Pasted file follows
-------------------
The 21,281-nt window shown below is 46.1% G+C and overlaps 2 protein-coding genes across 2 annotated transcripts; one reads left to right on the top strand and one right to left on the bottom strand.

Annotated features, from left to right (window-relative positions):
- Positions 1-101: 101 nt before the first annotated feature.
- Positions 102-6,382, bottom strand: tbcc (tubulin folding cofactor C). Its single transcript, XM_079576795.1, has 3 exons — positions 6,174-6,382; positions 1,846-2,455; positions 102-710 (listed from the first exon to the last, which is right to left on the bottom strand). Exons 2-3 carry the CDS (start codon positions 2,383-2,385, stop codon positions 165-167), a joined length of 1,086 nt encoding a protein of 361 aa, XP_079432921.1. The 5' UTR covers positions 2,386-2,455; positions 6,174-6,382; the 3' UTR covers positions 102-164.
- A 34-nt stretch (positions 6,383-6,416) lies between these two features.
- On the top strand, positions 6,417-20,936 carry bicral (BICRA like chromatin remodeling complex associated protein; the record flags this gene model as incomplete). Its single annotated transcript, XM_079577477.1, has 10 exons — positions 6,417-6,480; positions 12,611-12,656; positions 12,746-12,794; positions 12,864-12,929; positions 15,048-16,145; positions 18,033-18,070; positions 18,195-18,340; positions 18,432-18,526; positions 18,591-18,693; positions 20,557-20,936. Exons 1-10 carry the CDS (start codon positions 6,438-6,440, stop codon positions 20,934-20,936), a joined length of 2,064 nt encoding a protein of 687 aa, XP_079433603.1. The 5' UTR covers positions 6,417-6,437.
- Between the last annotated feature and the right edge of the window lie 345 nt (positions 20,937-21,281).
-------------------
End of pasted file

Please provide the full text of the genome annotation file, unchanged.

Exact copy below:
The 21,281-nt window shown below is 46.1% G+C and overlaps 2 protein-coding genes across 2 annotated transcripts; one reads left to right on the top strand and one right to left on the bottom strand.

Annotated features, from left to right (window-relative positions):
- Positions 1-101: 101 nt before the first annotated feature.
- Positions 102-6,382, bottom strand: tbcc (tubulin folding cofactor C). Its single transcript, XM_079576795.1, has 3 exons — positions 6,174-6,382; positions 1,846-2,455; positions 102-710 (listed from the first exon to the last, which is right to left on the bottom strand). Exons 2-3 carry the CDS (start codon positions 2,383-2,385, stop codon positions 165-167), a joined length of 1,086 nt encoding a protein of 361 aa, XP_079432921.1. The 5' UTR covers positions 2,386-2,455; positions 6,174-6,382; the 3' UTR covers positions 102-164.
- A 34-nt stretch (positions 6,383-6,416) lies between these two features.
- On the top strand, positions 6,417-20,936 carry bicral (BICRA like chromatin remodeling complex associated protein; the record flags this gene model as incomplete). Its single annotated transcript, XM_079577477.1, has 10 exons — positions 6,417-6,480; positions 12,611-12,656; positions 12,746-12,794; positions 12,864-12,929; positions 15,048-16,145; positions 18,033-18,070; positions 18,195-18,340; positions 18,432-18,526; positions 18,591-18,693; positions 20,557-20,936. Exons 1-10 carry the CDS (start codon positions 6,438-6,440, stop codon positions 20,934-20,936), a joined length of 2,064 nt encoding a protein of 687 aa, XP_079433603.1. The 5' UTR covers positions 6,417-6,437.
- Between the last annotated feature and the right edge of the window lie 345 nt (positions 20,937-21,281).